World Cup 2014: the cyber risks

This World Cup will be the most connected, technology-driven World Cup ever

 World Cup 2014: the cyber risks

You might have heard the recent news that ‘Hacktivist’ group Anonymous announced they are preparing a full scale cyber-attack on the World Cup’s corporate sponsors during the tournament, in an interview with Reuters. and therefore, will also be the subject of most hacks, security threats and data breaches than any sporting event since London 2012. 

The IT and network infrastructure in stadia and host cities will play a fundamental part of the World Cup and will – at periods of high bandwidth demand – be stretched to breaking point. With many media agencies and foreign companies logging onto networks, IT and security managers must be prepared for a data breach.

In reality, it’s a case of ‘when’ and not ‘if’. Organisations need to ‘protect the breach’, so encrypting user data is essential so that if information is compromised it is of no value. Further, a plan should be in place to respond quickly should a breach occur, as every user on the network could be at risk. Third parties using the infrastructure to provide a service will also need to ensure it is safe and that, should a breach occur, their data and users are protected.

> See also: Why this summer's world cup could affect your IT network

Similarly, fans attending World Cup matches need to take a cautious approach to how they use the internet and the networks they connect to whilst visiting Brazil. The danger is not just that personal data could be compromised but also confidential corporate / business data. Increasingly, as people use one device for work and personal use, the volume of data threatened increases. People traveling to watch the tournament may then log back into the work network and spread viruses across the network to other employees.  Anyone connecting a device to a public Wi-Fi spot without taking the necessary safety precautions should be wary of the fact that they could be opening the doors to a hacker. To be safe use two-factor authentication tools.

Information integrity is key. Organisations supplying official information to and from matches to external organisations such as media sites, news agencies, book makers etc.  will be a constant target. If information becomes compromised and can’t be trusted then the integrity of the matches also becomes compromised. At its most extreme – imagine if the new goal line technology was hacked and data became inaccurate? This will be the first year in which FIFA will use goal-line technology. If it fails through a security breach, the ramifications would certainly be far-reaching.

> See also: Behind the beautiful game: ICT at UEFA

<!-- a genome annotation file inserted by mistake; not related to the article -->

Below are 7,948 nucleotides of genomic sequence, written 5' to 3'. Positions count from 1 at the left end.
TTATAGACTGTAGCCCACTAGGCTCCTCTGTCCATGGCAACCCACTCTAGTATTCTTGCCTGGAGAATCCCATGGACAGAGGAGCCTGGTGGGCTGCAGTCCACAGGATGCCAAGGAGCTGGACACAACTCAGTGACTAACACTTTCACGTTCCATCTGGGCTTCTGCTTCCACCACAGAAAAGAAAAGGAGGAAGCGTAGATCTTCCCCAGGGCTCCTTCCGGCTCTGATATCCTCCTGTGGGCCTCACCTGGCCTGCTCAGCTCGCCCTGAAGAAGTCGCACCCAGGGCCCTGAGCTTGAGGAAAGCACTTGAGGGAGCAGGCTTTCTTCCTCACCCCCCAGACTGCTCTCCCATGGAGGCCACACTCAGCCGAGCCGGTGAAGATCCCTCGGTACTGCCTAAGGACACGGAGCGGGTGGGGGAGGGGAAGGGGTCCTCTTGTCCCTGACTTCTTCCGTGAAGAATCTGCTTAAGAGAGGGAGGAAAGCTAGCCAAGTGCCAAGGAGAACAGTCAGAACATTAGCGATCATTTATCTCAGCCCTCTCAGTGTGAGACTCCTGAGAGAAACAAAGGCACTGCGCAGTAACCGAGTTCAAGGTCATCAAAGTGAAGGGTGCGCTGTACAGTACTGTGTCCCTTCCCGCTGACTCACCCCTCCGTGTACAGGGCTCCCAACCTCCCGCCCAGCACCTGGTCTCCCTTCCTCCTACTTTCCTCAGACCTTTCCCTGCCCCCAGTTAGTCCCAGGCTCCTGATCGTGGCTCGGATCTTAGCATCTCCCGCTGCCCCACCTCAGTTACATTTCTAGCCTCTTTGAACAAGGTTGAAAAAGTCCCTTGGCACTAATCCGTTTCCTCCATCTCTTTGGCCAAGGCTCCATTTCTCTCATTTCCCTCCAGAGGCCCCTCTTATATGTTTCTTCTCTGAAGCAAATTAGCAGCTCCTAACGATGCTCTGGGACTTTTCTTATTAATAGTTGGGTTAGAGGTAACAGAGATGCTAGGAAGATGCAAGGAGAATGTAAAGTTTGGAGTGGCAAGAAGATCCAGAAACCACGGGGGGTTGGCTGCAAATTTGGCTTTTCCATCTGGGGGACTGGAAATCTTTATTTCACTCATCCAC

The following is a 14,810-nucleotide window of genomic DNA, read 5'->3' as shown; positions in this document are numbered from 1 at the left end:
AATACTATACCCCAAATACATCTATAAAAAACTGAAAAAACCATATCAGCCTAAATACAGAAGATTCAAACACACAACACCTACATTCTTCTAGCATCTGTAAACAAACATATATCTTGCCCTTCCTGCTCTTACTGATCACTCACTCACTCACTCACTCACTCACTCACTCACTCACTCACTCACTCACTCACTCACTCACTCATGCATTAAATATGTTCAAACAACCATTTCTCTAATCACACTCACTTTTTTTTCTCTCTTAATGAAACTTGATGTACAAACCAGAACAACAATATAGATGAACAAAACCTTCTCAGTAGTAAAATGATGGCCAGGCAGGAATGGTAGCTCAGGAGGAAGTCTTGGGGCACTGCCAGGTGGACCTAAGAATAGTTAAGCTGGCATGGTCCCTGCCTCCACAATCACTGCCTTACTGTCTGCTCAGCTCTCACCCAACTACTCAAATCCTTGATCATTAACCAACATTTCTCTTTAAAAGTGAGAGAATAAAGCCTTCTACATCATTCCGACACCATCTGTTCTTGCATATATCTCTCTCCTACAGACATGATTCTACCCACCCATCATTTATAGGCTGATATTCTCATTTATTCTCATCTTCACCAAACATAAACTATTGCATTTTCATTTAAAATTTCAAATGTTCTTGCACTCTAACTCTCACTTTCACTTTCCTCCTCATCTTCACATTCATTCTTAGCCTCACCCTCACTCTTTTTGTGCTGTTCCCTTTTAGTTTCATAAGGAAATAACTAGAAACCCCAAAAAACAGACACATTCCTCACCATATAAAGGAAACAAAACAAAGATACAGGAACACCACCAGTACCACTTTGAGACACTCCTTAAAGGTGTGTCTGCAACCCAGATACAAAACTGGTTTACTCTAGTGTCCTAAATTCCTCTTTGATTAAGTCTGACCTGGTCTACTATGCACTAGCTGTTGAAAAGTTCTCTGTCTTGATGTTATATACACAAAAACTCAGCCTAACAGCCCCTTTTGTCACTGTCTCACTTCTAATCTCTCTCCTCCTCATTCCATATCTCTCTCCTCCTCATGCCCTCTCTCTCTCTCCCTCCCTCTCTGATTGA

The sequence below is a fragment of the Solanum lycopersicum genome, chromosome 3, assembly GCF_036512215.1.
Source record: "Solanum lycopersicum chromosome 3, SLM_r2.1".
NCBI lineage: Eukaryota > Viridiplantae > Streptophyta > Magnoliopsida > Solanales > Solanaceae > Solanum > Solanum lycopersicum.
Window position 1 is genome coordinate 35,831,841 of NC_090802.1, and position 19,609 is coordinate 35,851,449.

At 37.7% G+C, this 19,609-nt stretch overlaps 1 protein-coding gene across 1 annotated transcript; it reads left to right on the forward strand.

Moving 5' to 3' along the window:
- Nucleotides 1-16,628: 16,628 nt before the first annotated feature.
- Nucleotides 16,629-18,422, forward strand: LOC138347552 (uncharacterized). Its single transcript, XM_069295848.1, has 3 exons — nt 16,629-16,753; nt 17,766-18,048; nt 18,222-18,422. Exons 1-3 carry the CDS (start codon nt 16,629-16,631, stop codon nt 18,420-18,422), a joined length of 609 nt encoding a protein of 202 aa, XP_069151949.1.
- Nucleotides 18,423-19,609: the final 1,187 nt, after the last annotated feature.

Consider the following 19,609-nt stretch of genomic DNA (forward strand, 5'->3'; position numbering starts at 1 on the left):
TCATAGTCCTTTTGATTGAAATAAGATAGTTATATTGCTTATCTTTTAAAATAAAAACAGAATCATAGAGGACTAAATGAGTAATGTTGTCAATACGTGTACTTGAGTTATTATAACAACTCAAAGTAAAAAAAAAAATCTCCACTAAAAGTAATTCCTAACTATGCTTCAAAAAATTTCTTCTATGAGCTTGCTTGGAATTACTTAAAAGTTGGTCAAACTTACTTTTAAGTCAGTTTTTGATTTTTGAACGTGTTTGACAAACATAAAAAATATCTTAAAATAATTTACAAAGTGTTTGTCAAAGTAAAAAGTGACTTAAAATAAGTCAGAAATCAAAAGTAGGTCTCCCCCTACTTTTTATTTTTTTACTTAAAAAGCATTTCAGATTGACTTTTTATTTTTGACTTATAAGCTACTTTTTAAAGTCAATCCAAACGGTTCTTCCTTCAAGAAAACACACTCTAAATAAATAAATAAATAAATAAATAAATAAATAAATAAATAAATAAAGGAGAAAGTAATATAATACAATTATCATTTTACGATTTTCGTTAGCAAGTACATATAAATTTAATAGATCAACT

Hackers will also target broadcasters and attempt to disrupt live streaming of matches. For example, networks offering live broadcast technology, and sports matches will need to be encrypted, whilst at the same time ensuring a smooth viewing experience. Security measures cannot interfere with the audience’s seamless viewing experience, so as well as encrypting and decrypting live TV broadcasts, communications between multiple datacentres will need to be encrypted to ensure the security of these high-value World Cup TV transmissions.

The financial cost of any of the above attacks happening could be vast. But so too the cost to reputation is significant for ‘brand Rio and Brazil’. Over the next two years Brazil has the chance to establish a commerce and tourism legacy which will be felt for a generation. But high-profile security threats will erode the country’s reputation and confidence amongst travellers intending to visit the country, or businesses looking to invest or do business in the region in the future.

Finally, for those of us not travelling to Brazil, how safe are we back home? Well… with many users accessing match details and watching live broadcasts through their laptops and mobile devices, the risk involved with this must be considered. Web-based attacks are one of the primary vectors of malicious activity over the internet. World Cup-based viruses, attacks and scams will be common place over the next 8 weeks. Web-attack toolkits are only getting more sophisticated and therefore increasing numbers of web users will be affected. When visiting associated websites, ecommerce shops, or ticketing sites be certain that they are genuine and affiliated with the World Cup. Look out for abnormalities or signs that they may be fraudulent. If in doubt check the official World cup website.

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